I have always been an athlete (college football) , backpacker, golfer for my entire life, but due to the PD (my right side is the affected side). I have had to cut back or cut out a lot of my activities due to complications caused by the PD. My changed gait caused an already arthritic left knee to deteriorate more quickly , thus the need for the replacement. I am doing real well with that, but my right great toe has gotten worse thru the last 6-12 months due to my shuffling gait where I tend to walk on the balls of my right foot. I can still move my toe up and down some, but not much and it is swollen.
I used to take Glucosamine Chondroitin for several yrs and felt it helped but wasn't sure if it was just in my head or if it really helped. Also, due to the cost of the meds for the PD, something had to go, so a couple of yrs ago, I stopped taking it.
I am reluctant about having the toe surgery and was wondering what to look for to find a good massage therapist in order to persue that course of action and what else would you recommend I consider? "M"
Additional information - medications:
There is a possibility that there are a couple of associations going on between your joint pain, blood pressure and Parkinsons. While it is not advised that you stop any medication, please talk to your doctor about the following suggestions, including questioning the need for taking the blood pressure medication. The priority is managing the PD. Blood pressure medication may be one medicine too many because one can easily lose control of the drug interactions. Most cases of blood presssure can be managed without the need to resort to drugs.
- Mirapex .75mg for Parkinsons
- Stalevo 75 mg for Parkinsons
- Lisinoprol 20 mg for high blood pressure
- Mobic 15 mg anti imflam.
- Used to take high doses of Q10 for PD
Try to keep the drugs regime as simple as possible - You have a war on your hands: One of the big lessons of the 2nd World War was not to fight on more than one front at a time.
Vitamin D deficiency
There is an association between Parkinsons and vitamin D deficiency. While it may be associated with causation, it does not mean it is a cure. Restoring vitamin D levels to "optimum" may slow its progression; but this is conjecture. Then again, the only side effect of restoring vitamin D is good health, so why not do it! Low vitamin D is also associated with cardiovascular disease (blood pressure) and joint softness, including osteoporosis and arthritis - to name some. You can take 4-6,000,iu of natural vitamin D while going to your doctor and getting a 25 (OH)D blood test (send me the results for interpretation).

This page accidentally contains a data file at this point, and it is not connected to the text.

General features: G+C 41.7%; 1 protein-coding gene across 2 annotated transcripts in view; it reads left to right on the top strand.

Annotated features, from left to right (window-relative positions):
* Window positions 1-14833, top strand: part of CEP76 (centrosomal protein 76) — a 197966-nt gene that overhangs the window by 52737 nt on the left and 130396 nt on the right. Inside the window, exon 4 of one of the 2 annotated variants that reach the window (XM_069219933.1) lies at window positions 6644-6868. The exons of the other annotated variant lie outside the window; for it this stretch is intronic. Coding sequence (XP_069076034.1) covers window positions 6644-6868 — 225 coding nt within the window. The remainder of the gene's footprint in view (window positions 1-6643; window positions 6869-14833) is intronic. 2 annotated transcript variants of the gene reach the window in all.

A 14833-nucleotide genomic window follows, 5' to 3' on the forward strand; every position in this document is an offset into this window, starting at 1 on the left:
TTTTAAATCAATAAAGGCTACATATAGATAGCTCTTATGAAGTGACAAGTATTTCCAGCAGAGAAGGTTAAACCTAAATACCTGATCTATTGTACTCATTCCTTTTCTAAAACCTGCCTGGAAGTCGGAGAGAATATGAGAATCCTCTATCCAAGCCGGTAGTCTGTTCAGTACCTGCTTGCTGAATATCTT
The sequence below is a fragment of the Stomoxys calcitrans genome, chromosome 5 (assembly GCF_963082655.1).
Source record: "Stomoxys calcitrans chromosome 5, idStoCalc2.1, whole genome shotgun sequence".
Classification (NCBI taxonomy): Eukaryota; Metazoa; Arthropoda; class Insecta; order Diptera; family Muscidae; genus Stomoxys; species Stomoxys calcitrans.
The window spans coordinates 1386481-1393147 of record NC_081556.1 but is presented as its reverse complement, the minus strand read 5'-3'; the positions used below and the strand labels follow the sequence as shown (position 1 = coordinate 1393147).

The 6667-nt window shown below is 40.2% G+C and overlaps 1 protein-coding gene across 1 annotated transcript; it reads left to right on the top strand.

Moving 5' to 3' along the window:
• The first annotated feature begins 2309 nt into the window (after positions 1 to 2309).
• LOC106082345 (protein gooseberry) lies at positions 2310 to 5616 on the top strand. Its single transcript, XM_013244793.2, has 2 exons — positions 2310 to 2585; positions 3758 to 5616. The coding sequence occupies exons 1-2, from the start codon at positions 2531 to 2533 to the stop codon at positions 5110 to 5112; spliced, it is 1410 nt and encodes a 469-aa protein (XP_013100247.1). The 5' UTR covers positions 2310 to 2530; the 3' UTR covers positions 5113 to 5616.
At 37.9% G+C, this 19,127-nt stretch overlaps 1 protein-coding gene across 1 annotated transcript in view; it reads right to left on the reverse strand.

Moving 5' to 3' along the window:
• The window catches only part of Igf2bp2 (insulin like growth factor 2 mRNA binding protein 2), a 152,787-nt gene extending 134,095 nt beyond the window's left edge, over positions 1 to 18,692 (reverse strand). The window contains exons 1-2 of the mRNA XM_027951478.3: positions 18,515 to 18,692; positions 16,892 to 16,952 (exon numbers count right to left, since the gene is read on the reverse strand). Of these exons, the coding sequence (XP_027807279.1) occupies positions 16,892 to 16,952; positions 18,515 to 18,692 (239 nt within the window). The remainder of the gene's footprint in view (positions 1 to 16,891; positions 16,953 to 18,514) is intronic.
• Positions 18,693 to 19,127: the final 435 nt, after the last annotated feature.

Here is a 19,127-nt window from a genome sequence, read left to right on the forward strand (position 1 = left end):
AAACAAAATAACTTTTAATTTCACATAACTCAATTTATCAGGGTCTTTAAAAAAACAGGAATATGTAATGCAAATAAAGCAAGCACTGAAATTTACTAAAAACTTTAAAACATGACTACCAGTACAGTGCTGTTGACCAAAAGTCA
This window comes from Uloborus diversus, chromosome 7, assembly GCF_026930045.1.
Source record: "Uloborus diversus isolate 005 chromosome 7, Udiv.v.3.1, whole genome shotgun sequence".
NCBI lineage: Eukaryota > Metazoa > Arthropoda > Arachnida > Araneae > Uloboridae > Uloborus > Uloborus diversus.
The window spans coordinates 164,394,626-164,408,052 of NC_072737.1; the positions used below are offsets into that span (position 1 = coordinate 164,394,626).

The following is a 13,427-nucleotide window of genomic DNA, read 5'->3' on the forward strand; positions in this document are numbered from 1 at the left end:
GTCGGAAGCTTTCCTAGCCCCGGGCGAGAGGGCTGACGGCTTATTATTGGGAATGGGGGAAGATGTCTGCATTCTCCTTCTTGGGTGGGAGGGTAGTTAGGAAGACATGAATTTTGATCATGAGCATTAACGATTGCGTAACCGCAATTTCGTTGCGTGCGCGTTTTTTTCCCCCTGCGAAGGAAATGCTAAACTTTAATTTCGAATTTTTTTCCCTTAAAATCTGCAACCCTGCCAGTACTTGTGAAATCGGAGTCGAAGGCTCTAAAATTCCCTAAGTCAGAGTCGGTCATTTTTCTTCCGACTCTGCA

Check your homocysteine levels
The medication you are on to treat your Parkinsons is known to increase homcysteine levels. There is also an association between homocysteine and Parkinsons. Homocycsteine indicates oxidative stress which is closely linked to degenerative diseases including joint destruction. If levels are even slightly elevated, take a drink of Nutralife Loadup Fruitful Greens and/or Berry Brights three times daily and take a quality daily B multivitamin like Nutralife Ener B (you can get these off this website.
Check your footwear
With Parkinsons there is a tendency to shuffle. Ensure your shoes are sturdy enough to protect the toes from stubbing and that there is ample space in the toe box. You could try replacing the innersoles with Formthotics Shock Stop which you can get off me. These are heat moulded using a hair dryer to shape your feet.
On this issue of shuffling: take up activities like Tai Chi and social dancing. Rhythmic dancing may be just what you need to keep you out of the shuffle habit. Try marching using music and call "Left-Right-Left!" loudly to keep timing with the beat. Stride out really long. Heel to toe jogging/walking on a rebounder, again using a beat may help. Take car ewith balance. You can obtain additional exercise on a exercycle or rowing machine.
Lift a light weight daily several times from ground to stretch above your head. Breathe deep. It is most important to maintain upper body strength, to stretch open the rib cage and to counter the tendency to slump forwards. Sit up straight.
Mobilising the toe
Once you have addressed all of the above and given them a few weeks to kick in, you may consider the exercise of progressively mobilising the toe. Please do so with the guidance of your doctor. Please read the articles about toe mobiliation that I have written by clicking on the label words at the base of this article. Among other things you will read my advice about finding a suitable therapist in your area, plus more advice about nutrition and supplements for artritic joints.
Do you have a question?
Email Gary: gary at myotec.co.nz (Replace the "at" with @ and remove spaces). Please include any relevant background information to your question.